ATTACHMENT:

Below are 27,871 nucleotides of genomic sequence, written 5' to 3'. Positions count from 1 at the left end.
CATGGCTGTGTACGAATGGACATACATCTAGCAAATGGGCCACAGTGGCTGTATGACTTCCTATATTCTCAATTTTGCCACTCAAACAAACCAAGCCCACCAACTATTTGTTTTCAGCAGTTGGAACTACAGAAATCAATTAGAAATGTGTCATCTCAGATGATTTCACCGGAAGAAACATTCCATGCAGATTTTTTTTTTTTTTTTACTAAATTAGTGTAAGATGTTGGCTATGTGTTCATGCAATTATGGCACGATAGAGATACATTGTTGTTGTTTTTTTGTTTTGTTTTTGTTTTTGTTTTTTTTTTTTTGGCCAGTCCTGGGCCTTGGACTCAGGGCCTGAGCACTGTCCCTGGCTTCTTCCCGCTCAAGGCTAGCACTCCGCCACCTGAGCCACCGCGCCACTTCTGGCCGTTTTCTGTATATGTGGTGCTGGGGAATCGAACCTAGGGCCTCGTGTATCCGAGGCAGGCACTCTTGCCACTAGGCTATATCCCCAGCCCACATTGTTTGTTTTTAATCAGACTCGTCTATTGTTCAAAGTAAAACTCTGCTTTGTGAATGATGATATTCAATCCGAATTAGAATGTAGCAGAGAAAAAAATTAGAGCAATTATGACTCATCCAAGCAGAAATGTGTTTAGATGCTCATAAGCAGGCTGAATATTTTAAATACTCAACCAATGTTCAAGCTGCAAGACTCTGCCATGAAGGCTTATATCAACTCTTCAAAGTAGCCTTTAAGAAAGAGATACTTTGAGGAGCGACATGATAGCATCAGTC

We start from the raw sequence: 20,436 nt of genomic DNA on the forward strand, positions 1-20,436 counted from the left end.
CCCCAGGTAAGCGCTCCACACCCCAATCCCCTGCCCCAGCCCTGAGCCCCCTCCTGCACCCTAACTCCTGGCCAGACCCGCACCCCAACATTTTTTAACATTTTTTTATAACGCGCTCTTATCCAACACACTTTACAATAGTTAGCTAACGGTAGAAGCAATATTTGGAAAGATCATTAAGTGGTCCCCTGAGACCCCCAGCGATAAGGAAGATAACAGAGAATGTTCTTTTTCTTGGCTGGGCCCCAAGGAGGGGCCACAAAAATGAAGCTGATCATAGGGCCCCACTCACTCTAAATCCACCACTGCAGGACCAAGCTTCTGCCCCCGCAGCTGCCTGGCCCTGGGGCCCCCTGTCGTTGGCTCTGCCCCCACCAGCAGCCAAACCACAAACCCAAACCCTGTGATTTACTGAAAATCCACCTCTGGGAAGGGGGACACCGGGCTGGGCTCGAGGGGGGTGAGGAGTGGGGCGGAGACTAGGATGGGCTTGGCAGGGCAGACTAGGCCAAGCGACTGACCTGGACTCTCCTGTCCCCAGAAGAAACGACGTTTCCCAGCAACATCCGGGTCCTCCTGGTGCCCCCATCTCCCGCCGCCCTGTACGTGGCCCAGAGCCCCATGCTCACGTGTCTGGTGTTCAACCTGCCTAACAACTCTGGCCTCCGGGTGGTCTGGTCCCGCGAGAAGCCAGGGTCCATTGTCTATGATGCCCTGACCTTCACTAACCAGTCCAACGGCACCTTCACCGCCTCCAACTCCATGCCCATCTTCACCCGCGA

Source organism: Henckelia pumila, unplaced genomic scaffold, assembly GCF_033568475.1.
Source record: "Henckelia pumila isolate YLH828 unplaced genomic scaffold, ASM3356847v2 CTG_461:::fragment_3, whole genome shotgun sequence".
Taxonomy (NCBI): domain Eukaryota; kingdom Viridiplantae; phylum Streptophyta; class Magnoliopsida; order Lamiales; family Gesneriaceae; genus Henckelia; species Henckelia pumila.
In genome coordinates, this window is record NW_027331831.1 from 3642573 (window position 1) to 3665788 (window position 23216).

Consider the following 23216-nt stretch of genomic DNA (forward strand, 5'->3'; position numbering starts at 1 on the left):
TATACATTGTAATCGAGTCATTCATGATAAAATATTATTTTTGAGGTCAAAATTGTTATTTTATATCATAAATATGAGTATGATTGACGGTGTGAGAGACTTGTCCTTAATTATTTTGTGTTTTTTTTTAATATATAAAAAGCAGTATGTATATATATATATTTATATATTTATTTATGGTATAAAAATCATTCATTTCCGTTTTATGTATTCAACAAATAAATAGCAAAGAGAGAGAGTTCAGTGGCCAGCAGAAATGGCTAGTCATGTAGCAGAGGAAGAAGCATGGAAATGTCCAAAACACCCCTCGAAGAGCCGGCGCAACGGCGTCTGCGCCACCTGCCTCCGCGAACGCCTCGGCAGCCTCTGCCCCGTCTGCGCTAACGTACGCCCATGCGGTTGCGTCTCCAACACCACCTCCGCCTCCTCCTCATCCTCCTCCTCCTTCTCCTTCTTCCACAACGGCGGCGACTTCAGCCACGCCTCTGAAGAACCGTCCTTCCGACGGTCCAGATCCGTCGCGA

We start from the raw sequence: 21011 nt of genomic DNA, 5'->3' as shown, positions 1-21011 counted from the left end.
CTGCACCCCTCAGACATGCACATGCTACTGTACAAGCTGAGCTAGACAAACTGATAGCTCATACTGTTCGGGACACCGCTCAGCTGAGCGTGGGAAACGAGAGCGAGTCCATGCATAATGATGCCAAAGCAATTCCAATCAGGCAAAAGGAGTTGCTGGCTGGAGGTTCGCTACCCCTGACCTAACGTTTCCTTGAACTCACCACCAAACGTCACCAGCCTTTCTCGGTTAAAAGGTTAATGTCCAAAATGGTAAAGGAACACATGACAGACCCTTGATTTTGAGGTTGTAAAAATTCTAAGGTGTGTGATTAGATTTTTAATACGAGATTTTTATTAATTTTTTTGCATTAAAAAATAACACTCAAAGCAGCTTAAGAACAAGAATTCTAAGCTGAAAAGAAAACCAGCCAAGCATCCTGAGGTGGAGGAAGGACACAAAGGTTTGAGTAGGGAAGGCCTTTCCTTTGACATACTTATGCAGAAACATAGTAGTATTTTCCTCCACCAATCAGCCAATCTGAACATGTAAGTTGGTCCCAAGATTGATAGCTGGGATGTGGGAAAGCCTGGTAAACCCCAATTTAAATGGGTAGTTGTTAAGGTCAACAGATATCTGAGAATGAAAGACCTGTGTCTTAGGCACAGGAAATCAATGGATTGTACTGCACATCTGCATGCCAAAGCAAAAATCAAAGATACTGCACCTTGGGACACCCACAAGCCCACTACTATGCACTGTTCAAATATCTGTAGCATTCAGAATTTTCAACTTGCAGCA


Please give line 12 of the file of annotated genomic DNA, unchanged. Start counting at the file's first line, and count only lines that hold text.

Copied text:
CTGCACCCCTCAGACATGCACATGCTACTGTACAAGCTGAGCTAGACAAACTGATAGCTCATACTGTTCGGGACACCGCTCAGCTGAGCGTGGGAAACGAGAGCGAGTCCATGCATAATGATGCCAAAGCAATTCCAATCAGGCAAAAGGAGTTGCTGGCTGGAGGTTCGCTACCCCTGACCTAACGTTTCCTTGAACTCACCACCAAACGTCACCAGCCTTTCTCGGTTAAAAGGTTAATGTCCAAAATGGTAAAGGAACACATGACAGACCCTTGATTTTGAGGTTGTAAAAATTCTAAGGTGTGTGATTAGATTTTTAATACGAGATTTTTATTAATTTTTTTGCATTAAAAAATAACACTCAAAGCAGCTTAAGAACAAGAATTCTAAGCTGAAAAGAAAACCAGCCAAGCATCCTGAGGTGGAGGAAGGACACAAAGGTTTGAGTAGGGAAGGCCTTTCCTTTGACATACTTATGCAGAAACATAGTAGTATTTTCCTCCACCAATCAGCCAATCTGAACATGTAAGTTGGTCCCAAGATTGATAGCTGGGATGTGGGAAAGCCTGGTAAACCCCAATTTAAATGGGTAGTTGTTAAGGTCAACAGATATCTGAGAATGAAAGACCTGTGTCTTAGGCACAGGAAATCAATGGATTGTACTGCACATCTGCATGCCAAAGCAAAAATCAAAGATACTGCACCTTGGGACACCCACAAGCCCACTACTATGCACTGTTCAAATATCTGTAGCATTCAGAATTTTCAACTTGCAGCA